Once considered a trendy hipster neighborhood, Williamsburg’s creative energy, artistic presence, and trend-setting spirit has been attracting more business activity. In 2001, a digital media and multinational broadcasting company, Vice Media, relocated its headquarters from Montreal, Canada to Williamsburg in order to scale its business worldwide. In 2012, Amazon expanded its presence in New York by acquiring a 40,000 square-foot warehouse and transforming it as a studio space devoted for fashion products. Tech startups like ConsenSys, a market leading blockchain technology company that raised $50 million venture capital in 2018, are establishing headquarters in Williamsburg in order to take full advantage of its vibrant dynamic, tap into relatively affordable office space, and appeal to millennial workers.

Despite the Amazon's HQ2 decision, plenty of demand drivers remain in Brooklyn and Queens

A Diverse Array of Demand Drivers Remains

The Amazon HQ2 decision aside, there is plenty of new business activity in NYC’s inner outer-borough neighborhoods. A wide array of companies – from tech startup, alternative retailer, fashion, and media – desire lofty office space, high ceilings, and optimal column spacing – an  aesthetically-minded office solution that can inspire their creativities and stay in-line with their modern identity while remaining more affordable than options in Manhattan. To satiate such demand, real estate developers in Williamsburg and beyond have been focusing on warehouse conversion, re-development, and other creative development plans. In the near future, value-add office, residential, and mixed-use investments in certain neighborhoods may even qualify for Opportunity Zone tax incentives.

Don’t Snooze on ‘Billyburg’

When it comes to office and retail markets, Williamsburg is considered the crown jewel among Brooklyn’s submarkets. According to PWC and Urban Land Institute’s Emerging Trends in Real Estate 2019 report, survey respondents rated Brooklyn second place among overall real estate prospects in the country, first place on U.S. retail “buy” recommendation[1], and second place on office property “buy” recommendation in the Northeastern Region. In 2017, Williamsburg outperformed the entire Brooklyn borough with the highest average sale price of $1,710 per-square-foot, significantly above the Brooklyn-wide average sale price of $694 PSF.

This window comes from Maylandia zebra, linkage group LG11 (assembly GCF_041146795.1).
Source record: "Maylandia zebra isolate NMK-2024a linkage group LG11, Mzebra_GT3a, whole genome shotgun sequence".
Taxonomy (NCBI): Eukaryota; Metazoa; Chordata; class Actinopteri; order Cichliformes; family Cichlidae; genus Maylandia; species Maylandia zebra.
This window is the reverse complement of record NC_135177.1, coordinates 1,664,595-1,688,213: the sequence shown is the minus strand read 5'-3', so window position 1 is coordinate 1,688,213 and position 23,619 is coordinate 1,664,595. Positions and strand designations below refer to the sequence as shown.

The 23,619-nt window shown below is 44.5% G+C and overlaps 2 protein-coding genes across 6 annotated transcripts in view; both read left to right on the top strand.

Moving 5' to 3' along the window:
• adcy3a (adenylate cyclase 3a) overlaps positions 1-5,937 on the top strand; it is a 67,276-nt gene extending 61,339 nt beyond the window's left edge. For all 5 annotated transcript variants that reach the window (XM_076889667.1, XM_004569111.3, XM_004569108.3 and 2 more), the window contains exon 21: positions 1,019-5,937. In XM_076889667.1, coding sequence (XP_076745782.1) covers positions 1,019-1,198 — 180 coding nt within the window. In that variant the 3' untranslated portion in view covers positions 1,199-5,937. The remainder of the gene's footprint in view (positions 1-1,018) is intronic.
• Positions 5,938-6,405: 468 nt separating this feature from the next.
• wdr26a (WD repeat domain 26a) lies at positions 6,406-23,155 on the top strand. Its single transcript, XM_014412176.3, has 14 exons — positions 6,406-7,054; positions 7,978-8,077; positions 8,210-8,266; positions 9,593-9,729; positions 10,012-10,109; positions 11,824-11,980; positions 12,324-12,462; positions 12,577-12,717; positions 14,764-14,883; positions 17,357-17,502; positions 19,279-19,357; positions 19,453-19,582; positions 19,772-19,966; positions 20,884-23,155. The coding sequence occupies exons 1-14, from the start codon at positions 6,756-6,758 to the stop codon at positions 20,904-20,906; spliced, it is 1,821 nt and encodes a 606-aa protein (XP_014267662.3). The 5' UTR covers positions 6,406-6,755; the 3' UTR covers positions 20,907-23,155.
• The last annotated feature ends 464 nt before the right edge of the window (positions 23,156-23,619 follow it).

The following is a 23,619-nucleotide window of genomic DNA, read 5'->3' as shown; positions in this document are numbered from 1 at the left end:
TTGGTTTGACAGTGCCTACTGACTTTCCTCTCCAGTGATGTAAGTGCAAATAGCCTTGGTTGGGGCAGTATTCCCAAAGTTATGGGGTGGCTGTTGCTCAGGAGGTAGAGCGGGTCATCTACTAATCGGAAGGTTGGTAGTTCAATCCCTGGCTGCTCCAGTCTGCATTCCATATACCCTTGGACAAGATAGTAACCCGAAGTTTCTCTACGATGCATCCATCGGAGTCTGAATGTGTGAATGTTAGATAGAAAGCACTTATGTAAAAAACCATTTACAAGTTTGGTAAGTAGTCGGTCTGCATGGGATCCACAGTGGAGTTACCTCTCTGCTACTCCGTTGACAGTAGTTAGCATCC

The Amazon HQ2 decision may temper local real estate investor optimism for a time, but the fact remains that New York City is still the real estate capital of the world, with burgeoning Brooklyn neighborhoods driving significant transaction volume and investment opportunity for years to come.

If you are interested in learning about investment opportunities on our platform, please don’t hesitate to contact us via ir@equitymultiple.com or schedule a time to speak with our team by clicking here.

[1]Based on percentage of surveyors who responded “Buy” versus “Hold” or “Sell” on a given market. Source: Emerging Trends in Real Estate 2019 survey, PWC, Urban Land Institute

By Charles Jin
Charles joined EquityMultiple in 2018. Charles provides solutions to clients and strives to enhance client experience while supporting the firm's investment and operations efforts. Charles received a B.A. in Economics and Mathematics from Vanderbilt University. Charles is a CFA Level III candidate.